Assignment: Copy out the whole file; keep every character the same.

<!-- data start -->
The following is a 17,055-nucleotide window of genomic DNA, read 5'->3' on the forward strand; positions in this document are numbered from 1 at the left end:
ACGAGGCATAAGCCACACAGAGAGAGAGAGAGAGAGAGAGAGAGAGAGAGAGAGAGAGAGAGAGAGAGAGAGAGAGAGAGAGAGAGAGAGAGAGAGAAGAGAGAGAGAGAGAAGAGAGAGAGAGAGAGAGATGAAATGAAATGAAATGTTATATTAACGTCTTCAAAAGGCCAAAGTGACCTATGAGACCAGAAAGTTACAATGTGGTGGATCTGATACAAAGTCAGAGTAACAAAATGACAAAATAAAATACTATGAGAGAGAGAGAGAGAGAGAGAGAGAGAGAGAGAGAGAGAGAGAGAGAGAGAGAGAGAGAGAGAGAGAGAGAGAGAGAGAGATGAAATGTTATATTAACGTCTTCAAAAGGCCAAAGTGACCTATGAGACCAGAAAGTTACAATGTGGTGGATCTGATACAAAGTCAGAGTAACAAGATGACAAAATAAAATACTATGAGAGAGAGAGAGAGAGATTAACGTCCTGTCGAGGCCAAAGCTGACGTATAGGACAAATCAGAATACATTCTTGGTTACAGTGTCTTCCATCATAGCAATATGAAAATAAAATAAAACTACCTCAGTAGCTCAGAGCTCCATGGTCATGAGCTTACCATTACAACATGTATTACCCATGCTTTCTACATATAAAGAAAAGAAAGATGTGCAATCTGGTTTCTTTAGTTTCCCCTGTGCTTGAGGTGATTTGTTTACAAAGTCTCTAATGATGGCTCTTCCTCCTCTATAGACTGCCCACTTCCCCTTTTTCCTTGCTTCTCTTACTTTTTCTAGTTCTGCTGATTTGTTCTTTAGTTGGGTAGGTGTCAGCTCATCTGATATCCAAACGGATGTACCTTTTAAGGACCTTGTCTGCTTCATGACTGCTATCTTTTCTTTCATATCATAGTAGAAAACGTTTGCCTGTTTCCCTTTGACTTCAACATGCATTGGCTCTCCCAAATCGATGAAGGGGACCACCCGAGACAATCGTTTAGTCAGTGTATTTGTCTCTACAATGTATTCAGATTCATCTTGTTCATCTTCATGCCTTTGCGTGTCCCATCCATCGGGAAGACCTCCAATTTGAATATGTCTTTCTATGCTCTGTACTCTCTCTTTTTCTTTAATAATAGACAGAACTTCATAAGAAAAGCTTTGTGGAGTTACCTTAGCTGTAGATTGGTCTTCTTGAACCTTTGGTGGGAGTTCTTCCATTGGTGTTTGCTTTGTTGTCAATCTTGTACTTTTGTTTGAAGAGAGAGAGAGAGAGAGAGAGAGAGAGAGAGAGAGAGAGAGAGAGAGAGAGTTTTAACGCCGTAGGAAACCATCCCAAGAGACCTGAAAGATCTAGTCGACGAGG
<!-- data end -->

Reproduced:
The following is a 17,055-nucleotide window of genomic DNA, read 5'->3' on the forward strand; positions in this document are numbered from 1 at the left end:
ACGAGGCATAAGCCACACAGAGAGAGAGAGAGAGAGAGAGAGAGAGAGAGAGAGAGAGAGAGAGAGAGAGAGAGAGAGAGAGAGAGAGAGAGAGAGAAGAGAGAGAGAGAGAAGAGAGAGAGAGAGAGAGATGAAATGAAATGAAATGTTATATTAACGTCTTCAAAAGGCCAAAGTGACCTATGAGACCAGAAAGTTACAATGTGGTGGATCTGATACAAAGTCAGAGTAACAAAATGACAAAATAAAATACTATGAGAGAGAGAGAGAGAGAGAGAGAGAGAGAGAGAGAGAGAGAGAGAGAGAGAGAGAGAGAGAGAGAGAGAGAGAGAGAGAGATGAAATGTTATATTAACGTCTTCAAAAGGCCAAAGTGACCTATGAGACCAGAAAGTTACAATGTGGTGGATCTGATACAAAGTCAGAGTAACAAGATGACAAAATAAAATACTATGAGAGAGAGAGAGAGAGATTAACGTCCTGTCGAGGCCAAAGCTGACGTATAGGACAAATCAGAATACATTCTTGGTTACAGTGTCTTCCATCATAGCAATATGAAAATAAAATAAAACTACCTCAGTAGCTCAGAGCTCCATGGTCATGAGCTTACCATTACAACATGTATTACCCATGCTTTCTACATATAAAGAAAAGAAAGATGTGCAATCTGGTTTCTTTAGTTTCCCCTGTGCTTGAGGTGATTTGTTTACAAAGTCTCTAATGATGGCTCTTCCTCCTCTATAGACTGCCCACTTCCCCTTTTTCCTTGCTTCTCTTACTTTTTCTAGTTCTGCTGATTTGTTCTTTAGTTGGGTAGGTGTCAGCTCATCTGATATCCAAACGGATGTACCTTTTAAGGACCTTGTCTGCTTCATGACTGCTATCTTTTCTTTCATATCATAGTAGAAAACGTTTGCCTGTTTCCCTTTGACTTCAACATGCATTGGCTCTCCCAAATCGATGAAGGGGACCACCCGAGACAATCGTTTAGTCAGTGTATTTGTCTCTACAATGTATTCAGATTCATCTTGTTCATCTTCATGCCTTTGCGTGTCCCATCCATCGGGAAGACCTCCAATTTGAATATGTCTTTCTATGCTCTGTACTCTCTCTTTTTCTTTAATAATAGACAGAACTTCATAAGAAAAGCTTTGTGGAGTTACCTTAGCTGTAGATTGGTCTTCTTGAACCTTTGGTGGGAGTTCTTCCATTGGTGTTTGCTTTGTTGTCAATCTTGTACTTTTGTTTGAAGAGAGAGAGAGAGAGAGAGAGAGAGAGAGAGAGAGAGAGAGAGAGAGAGAGTTTTAACGCCGTAGGAAACCATCCCAAGAGACCTGAAAGATCTAGTCGACGAGG